As someone who has been on the bandwagon since the play A Day For Grace made its debut at Stage Left Studios in Manhattan last September, I have taken slack, I have taken criticism, I have steered through harsh criticisms leveled at me through this blog, Facebook and my business email.  One trick pony, in their pocket, too one-sided.

Now it’s time to share this coverage, and hope that others take up the crusade as I have.  This play has personal meaning to myself as well as the team behind the play.  All of us have been touched by topics within the play.

On Sunday, September 22, on the last day of the New York run, again at Stage Left Studios, at 11:00 a.m., Sam Llanas, Doug Vincent and Gary Tanin will be on the Dave Marsh “Kick Out The Jams” radio show on Sirius XM Radio, The Spectrum (Channel 28).

To the established readers of this blog, you already know the sensitive, real-life topics discussed in the play.  They are dark and sordid.  For those of you who are new to BouleBlog (and the demographics suggest readership has increased recently, THANK YOU) a brief sysnopsis: (more…)


August 23, 2013
The perfect album for an overnight of carousing, remorse and reflection.

The perfect album for an overnight of carousing, remorse and reflection.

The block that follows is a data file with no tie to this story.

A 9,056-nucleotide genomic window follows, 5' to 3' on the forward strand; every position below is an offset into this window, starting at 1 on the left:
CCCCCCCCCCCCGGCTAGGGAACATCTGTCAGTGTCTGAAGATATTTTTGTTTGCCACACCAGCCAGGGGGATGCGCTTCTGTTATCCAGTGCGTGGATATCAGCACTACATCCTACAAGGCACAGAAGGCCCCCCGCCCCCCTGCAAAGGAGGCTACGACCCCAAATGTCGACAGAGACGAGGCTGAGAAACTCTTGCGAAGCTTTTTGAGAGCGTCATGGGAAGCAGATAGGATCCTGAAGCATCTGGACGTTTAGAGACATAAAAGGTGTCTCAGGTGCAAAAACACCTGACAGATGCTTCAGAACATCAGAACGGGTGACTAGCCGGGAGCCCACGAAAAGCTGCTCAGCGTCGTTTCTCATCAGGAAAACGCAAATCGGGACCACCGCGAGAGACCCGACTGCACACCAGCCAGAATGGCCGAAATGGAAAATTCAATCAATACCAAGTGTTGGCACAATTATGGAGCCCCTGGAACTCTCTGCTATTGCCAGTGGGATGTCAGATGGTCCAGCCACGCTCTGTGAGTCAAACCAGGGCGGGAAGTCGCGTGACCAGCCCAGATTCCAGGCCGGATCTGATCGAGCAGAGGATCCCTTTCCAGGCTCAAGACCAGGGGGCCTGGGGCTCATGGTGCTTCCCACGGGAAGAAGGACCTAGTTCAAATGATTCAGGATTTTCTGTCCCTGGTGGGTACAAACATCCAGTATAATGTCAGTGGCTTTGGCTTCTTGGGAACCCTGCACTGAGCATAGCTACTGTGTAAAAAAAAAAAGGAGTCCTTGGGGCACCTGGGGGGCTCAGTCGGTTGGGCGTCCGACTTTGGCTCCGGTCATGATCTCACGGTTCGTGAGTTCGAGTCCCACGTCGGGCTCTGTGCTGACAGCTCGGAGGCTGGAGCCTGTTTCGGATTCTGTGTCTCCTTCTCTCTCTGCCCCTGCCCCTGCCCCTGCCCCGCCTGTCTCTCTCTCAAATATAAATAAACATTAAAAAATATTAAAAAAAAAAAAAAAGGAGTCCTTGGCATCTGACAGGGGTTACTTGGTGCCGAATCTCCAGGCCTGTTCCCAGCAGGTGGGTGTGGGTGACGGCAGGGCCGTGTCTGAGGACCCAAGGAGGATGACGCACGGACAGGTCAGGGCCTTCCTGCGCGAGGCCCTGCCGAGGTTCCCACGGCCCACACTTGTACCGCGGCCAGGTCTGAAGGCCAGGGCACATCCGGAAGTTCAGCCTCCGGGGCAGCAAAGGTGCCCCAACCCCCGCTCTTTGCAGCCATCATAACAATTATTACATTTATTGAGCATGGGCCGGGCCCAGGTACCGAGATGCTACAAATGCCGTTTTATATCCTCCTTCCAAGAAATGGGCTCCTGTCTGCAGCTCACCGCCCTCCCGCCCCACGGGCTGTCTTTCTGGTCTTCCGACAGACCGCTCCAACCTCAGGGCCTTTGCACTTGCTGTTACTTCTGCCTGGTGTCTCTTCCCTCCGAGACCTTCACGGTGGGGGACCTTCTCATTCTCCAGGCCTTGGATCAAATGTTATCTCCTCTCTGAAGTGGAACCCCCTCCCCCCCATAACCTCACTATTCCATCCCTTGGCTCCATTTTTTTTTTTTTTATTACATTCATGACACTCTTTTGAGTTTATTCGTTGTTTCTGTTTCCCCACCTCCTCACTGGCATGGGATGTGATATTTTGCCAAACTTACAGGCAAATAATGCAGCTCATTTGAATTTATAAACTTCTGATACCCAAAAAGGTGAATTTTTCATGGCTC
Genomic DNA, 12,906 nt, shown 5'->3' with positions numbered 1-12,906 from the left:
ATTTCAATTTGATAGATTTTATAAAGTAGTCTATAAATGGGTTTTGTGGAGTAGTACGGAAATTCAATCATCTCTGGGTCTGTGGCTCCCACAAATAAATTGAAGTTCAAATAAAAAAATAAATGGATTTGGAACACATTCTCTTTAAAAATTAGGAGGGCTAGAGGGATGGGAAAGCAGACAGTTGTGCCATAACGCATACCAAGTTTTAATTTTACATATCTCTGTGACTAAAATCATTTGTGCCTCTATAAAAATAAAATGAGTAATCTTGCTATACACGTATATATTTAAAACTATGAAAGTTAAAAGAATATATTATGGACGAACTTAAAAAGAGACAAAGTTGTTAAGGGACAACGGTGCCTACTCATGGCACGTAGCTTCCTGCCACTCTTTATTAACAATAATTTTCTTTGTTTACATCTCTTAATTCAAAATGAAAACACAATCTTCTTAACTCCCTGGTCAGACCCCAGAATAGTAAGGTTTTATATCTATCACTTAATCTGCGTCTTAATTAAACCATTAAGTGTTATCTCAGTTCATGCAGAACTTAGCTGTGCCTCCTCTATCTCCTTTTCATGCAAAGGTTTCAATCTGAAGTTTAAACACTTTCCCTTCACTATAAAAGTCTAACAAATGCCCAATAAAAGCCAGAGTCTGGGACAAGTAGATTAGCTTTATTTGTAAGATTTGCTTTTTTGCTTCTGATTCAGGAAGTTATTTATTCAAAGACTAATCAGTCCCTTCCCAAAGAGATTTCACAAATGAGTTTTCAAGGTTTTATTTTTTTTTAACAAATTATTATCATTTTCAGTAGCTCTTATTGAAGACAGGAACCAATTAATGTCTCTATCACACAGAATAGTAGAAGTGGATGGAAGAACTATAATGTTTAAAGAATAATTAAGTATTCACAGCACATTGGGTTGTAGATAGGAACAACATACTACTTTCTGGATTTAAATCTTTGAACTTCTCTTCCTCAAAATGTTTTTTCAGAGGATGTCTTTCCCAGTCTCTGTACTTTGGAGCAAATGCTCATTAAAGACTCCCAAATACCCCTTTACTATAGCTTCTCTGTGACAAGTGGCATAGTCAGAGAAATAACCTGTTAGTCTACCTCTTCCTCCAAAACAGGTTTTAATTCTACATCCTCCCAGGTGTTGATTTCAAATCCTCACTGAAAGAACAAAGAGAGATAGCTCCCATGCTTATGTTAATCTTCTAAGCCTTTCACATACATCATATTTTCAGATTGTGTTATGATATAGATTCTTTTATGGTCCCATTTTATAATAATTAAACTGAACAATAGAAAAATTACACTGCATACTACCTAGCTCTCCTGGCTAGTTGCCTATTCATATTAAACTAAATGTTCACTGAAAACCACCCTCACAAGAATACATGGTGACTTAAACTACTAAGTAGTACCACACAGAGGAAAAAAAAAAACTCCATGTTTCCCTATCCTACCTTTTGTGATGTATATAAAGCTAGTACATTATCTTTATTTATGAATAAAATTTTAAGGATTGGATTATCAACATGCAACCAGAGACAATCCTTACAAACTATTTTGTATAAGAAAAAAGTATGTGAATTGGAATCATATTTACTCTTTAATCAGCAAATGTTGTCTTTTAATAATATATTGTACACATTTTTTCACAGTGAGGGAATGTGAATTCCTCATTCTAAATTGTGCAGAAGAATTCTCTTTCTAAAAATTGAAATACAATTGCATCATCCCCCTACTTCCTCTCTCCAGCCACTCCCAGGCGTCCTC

AUTHOR’S NOTE: In light of the recent post by yours truly about the upcoming Sam Llanas Four/Five Live Volume 1 CD, we felt it would be appropriate to repost one of the last entries in our syndicated blog.  Many references were made to this album, 4A.M. in that review.  So we wanted to make it available again for review.  Another reason I wanted another crack at this disc is to right a wrong, and mention the crack staff that made this disc.  On vocals and acoustic guitar we have Sam Llanas.  Percussion is handled by Ryan Schiedermayer.  Guitars and harmonica by Terry Vittone.  Bass by Matt Turner.  Accordian by Bukka Allen.  String Sections by Gary Tanin.

There, I feel better about this.  Now, to our Friday Flashback!

If you follow this blog, last time we promoted Sam Llanas’ 4AM with a press release and some bio info.  This time, we take on the album itself.  Now the “concept”, if you will, of this album is the adventures that take place after hours.  Llanas claims to have written many of the tunes late at night.  I identify with that as I do my best work at night (post 11pm).  So I went out on a limb this time and gave it an initial listen after 1am.  I’m too old to make it to 4am without chemical stimulants, and I knock off the caffeine at 5pm.

Much less anything stronger.

But I felt it best to get the full effect of this disc’s concept, if it was listened to at the same time it was composed, performed, etc.  I was right.  This is late night listening at its best!